That should not stop us from offering aid and information–if we can find companies and managers and bosses who actually value cooperation and commonsense.

    One should help where one can, not to gain anything. But because it is the “right” thing to do. It’s pretty sad that we live in a world where people have to write books to educate people on how to give and share. (Well, there are so few examples in the work world. I guess we do need “guidebooks.” But the people who need them the most, don’t read them.)

    Life is more than networking and in fact, for many, networking is usually one-way. With a lot of people networking for personal gain only, despite their posturing.

    I’ve found jobs for lots of people over my years of working and hired many folks repeatedly. I’ve actively done what I could to help people at work, even when it wasn’t my job. I don’t regret any of it, even when a few of the people I helped returned the compassion by unprofessional behavior.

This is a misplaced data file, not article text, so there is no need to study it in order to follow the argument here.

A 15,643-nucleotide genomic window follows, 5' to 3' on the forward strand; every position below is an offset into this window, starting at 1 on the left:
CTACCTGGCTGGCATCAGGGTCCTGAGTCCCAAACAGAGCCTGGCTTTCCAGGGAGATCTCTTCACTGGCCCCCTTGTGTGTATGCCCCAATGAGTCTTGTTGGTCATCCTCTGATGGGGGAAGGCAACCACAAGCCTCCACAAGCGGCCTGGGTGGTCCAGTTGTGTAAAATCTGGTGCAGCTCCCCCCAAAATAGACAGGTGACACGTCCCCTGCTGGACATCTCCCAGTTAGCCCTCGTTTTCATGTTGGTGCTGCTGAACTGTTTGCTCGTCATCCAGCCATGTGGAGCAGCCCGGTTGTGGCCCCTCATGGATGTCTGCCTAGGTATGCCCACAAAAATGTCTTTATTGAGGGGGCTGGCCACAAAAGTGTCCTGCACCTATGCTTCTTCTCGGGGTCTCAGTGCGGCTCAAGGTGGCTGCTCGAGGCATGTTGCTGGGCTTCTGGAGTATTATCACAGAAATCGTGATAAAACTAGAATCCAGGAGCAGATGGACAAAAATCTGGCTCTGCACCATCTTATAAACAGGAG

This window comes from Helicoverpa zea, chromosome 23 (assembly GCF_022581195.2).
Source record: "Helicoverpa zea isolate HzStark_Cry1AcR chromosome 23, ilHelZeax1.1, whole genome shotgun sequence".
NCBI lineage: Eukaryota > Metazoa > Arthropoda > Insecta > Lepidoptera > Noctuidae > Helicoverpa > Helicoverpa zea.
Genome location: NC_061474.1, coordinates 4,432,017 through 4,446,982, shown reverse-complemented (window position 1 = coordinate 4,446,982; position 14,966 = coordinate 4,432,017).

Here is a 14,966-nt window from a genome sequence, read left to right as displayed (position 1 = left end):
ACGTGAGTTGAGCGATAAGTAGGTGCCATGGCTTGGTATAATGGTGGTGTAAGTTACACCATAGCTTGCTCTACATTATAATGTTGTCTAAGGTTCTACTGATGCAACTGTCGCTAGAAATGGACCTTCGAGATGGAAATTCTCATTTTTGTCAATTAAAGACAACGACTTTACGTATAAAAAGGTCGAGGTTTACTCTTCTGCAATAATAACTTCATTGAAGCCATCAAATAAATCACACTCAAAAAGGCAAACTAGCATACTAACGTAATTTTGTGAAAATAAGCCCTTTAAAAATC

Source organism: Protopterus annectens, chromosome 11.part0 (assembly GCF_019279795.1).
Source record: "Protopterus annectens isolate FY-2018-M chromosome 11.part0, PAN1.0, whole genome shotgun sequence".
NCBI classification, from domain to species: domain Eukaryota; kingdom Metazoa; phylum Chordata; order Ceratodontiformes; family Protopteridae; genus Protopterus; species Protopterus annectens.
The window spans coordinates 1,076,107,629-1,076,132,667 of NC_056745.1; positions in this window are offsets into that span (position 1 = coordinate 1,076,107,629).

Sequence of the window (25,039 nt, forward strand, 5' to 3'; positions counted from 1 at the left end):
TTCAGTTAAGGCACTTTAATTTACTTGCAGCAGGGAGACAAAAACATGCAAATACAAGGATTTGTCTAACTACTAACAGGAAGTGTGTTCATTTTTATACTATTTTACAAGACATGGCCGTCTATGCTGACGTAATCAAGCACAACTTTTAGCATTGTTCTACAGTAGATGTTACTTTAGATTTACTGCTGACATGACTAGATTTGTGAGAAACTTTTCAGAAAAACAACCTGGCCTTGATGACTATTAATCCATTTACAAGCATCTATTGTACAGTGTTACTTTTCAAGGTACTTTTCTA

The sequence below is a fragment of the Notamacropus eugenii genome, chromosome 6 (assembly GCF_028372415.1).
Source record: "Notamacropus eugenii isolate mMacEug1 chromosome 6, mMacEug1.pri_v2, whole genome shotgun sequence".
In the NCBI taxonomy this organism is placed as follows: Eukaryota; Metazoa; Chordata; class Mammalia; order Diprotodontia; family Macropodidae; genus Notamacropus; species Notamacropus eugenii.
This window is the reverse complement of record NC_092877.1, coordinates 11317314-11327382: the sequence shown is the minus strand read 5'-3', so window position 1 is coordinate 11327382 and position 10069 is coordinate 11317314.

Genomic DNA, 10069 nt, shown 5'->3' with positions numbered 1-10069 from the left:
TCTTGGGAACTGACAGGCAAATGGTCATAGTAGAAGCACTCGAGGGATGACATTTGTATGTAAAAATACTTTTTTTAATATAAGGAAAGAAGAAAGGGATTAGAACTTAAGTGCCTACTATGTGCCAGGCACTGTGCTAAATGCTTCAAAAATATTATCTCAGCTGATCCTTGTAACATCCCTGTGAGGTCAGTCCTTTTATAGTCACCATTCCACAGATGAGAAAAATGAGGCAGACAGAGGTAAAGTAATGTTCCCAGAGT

In the end, very few of those I’ve helped were ever there to “return” the favor in any form of networking.

    However, there were strangers who extended themselves, with no networking history. So there is a circle of good, but not always where you might expect it. People who should, logically, based on your help, be willing to extend themselves, often do not. While others, who have NO reason, will help.

    So, sometimes, the good you put out there comes back. But mostly, just do good because it’s better than doing nothing. Or worse, actively hurting others in business or life.

    Even if you get screwed in business, as the most compassionate generally do, it’s still worth extending yourself.

    Some things just can’t be measured on a profit/loss statement.

  8. Tania says:

    “Never Eat Alone” is a great book. But “Love is the killer app” I did not like at all. To me it sounded like self-enamoured banter devoid of all content except for “Look people how great I am!” And the word lovecat is completely yucky.

    Also, mentioning Knuth’s book in this context is very strange. This book is a collection of algorithms and data structures and has no relation whatsoever to “how [your work] relates to the overall function of your organization”. If someone wanted to be a better soccer player, I don’t think you’ll tell them to go and read books on physics.